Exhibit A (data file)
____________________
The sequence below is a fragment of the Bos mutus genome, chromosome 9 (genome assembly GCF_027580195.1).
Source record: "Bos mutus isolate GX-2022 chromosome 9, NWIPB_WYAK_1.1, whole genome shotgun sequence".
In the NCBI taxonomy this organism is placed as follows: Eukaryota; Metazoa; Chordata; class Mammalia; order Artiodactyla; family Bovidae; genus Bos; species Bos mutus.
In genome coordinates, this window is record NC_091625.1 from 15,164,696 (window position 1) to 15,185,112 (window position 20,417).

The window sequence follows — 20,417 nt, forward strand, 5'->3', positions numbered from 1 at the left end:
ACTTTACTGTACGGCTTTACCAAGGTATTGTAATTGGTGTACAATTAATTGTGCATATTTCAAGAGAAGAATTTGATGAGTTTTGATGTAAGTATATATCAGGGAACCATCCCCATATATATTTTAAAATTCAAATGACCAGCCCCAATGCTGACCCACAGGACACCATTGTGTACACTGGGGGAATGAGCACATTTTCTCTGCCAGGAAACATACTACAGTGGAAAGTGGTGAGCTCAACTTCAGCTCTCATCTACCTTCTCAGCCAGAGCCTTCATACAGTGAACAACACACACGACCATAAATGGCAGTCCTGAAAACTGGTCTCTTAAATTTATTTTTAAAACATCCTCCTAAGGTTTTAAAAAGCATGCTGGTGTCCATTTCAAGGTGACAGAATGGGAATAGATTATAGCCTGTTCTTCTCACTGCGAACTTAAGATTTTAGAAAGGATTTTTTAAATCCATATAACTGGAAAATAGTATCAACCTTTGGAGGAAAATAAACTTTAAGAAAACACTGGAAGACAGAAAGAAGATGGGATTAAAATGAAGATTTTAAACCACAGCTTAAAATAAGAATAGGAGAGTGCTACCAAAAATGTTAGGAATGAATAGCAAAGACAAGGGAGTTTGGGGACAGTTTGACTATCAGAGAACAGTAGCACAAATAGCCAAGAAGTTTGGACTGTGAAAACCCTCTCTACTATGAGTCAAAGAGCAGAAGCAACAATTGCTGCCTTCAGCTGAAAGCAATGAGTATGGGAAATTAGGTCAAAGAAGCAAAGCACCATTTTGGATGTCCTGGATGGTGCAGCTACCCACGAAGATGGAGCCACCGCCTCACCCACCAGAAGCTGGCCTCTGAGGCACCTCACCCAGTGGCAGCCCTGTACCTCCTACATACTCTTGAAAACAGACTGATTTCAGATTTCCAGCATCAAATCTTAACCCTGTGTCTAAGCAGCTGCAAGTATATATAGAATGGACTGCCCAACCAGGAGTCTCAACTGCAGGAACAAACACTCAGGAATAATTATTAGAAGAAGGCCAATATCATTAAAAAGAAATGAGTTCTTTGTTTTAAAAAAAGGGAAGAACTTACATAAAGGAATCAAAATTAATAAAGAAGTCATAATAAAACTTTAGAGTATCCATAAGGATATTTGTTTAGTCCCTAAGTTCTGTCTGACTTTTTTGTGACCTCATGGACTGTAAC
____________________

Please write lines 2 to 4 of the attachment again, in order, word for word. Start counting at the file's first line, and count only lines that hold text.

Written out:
Source record: "Bos mutus isolate GX-2022 chromosome 9, NWIPB_WYAK_1.1, whole genome shotgun sequence".
In the NCBI taxonomy this organism is placed as follows: Eukaryota; Metazoa; Chordata; class Mammalia; order Artiodactyla; family Bovidae; genus Bos; species Bos mutus.
In genome coordinates, this window is record NC_091625.1 from 15,164,696 (window position 1) to 15,185,112 (window position 20,417).